Yesterday I suggested that when young people in Lyme, Connecticut, celebrated Independence Day in 1805 by toasting “The Tea Party,” they didn’t mean the Boston Tea Party.
Here’s a description of what they did mean, from the Connecticut Journal of 23 Mar 1774, as quoted in John Warner Barber’s Connecticut Historical Collections in 1836:
Lyme, March 17, 1774.That “detestable tea lately landed at Cape Cod”? Four ships carrying East India Company tea left England for Boston together. By 10 Dec 1773, the Eleanor and Dartmouth were moored in Boston harbor. The Beaver was still five days out. On that day the fourth ship, the William, ran aground near Provincetown.
Yesterday, one William Lamson, of Martha’s Vineyard, came to this town with a bag of tea (about 100 wt.), on horseback, which he was peddling about the country. It appeared that he was about business which he supposed would render him obnoxious to the people, which gave reason to suspect that he had some of the detestable tea lately landed at Cape Cod; and, upon examination, it appeared to the satisfaction of all present to be a part of that very tea (though he declared that he purchased it of two gentlemen in Newport [Rhode Island]; one of them, ’tis said, is a custom-house officer, and the other captain of the fort). Whereupon, a number of the Sons of Liberty assembled in the evening, kindled a fire, and committed its contents to the flames, where it was all consumed and the ashes buried on the spot, in testimony of their utter abhorrence of all tea subject to a duty for the purpose of raising a revenue in America—a laudable example for our brethren in Connecticut.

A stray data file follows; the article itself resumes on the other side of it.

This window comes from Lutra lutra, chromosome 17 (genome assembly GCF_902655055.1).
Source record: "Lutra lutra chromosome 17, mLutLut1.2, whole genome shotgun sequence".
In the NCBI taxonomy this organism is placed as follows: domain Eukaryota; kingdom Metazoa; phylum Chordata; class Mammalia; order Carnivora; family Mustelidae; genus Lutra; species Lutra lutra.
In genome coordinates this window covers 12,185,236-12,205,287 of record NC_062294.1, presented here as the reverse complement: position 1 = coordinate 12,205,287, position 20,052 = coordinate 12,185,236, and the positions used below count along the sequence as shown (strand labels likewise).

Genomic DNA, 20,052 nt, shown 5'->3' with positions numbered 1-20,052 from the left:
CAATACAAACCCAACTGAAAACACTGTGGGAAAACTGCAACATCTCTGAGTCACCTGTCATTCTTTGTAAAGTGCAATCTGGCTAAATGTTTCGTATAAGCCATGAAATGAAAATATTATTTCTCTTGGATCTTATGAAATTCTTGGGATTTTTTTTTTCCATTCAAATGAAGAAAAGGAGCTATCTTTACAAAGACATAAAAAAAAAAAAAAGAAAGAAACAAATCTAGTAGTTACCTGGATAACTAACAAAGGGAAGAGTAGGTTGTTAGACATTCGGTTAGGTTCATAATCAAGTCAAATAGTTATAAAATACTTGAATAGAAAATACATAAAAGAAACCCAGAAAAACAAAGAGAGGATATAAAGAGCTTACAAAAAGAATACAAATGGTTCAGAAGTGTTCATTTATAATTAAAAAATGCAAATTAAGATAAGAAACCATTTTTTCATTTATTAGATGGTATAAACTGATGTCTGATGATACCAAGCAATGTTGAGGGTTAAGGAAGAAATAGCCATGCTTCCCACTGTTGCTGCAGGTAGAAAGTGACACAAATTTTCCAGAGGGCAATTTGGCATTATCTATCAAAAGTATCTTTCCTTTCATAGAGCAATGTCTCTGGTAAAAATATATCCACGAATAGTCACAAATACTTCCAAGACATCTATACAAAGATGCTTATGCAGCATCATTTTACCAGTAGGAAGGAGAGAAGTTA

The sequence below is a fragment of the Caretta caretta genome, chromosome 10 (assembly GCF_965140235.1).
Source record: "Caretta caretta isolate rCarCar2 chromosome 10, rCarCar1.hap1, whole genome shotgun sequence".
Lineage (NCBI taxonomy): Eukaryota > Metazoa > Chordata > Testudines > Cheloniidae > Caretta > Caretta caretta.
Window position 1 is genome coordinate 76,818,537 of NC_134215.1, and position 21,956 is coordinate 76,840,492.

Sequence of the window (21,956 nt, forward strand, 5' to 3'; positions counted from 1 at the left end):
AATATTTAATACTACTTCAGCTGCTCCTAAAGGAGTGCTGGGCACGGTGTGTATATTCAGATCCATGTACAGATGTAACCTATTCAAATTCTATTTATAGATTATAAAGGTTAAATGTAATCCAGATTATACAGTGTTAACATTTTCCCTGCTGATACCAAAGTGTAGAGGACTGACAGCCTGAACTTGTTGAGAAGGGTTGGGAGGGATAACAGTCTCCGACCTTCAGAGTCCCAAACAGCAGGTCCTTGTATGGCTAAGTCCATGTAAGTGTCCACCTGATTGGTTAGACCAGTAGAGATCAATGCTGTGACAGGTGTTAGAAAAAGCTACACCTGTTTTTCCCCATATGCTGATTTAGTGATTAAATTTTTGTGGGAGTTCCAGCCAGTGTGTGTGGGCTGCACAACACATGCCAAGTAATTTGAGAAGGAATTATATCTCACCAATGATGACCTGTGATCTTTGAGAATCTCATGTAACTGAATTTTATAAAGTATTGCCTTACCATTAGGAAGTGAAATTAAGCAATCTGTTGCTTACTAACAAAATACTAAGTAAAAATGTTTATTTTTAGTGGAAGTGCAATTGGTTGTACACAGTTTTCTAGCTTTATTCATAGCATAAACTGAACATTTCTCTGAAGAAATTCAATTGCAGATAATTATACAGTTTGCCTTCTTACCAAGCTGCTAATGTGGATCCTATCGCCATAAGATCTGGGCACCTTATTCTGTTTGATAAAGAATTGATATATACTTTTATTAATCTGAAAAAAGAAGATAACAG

The William’s captain salvaged the 58 tea chests, and Jonathan Clarke, one of the original consignees, moved most of them into Castle William, from which about half got onto the open market. Patriots tried to hunt down and destroy all this tea. The crowd at Lyme in March 1774 thought they were doing their part for that effort.
The 1805 toast in Lyme must have commemorated that event, which deprived one peddler of about 100 pounds of tea. It’s possible that there was also a “general search” for tea in town, with people tossing their household stores into the fire to signal their commitment to their political values. There had been such a tea-burning in Lexington, Massachusetts, back on 13 Dec 1773, as the National Heritage Museum describes here.
But the “Tea Party” toast from 1805 didn’t allude to the much bigger event in Boston on 16 Dec 1773. The Lyme collation may indeed have been the first time Americans are recorded as calling the politicized destruction of tea in 1773-74 a “tea party,” but it wasn’t the Tea Party we remember.
TOMORROW: So who was the first to call the destruction of the tea in Boston harbor “the Boston Tea Party”?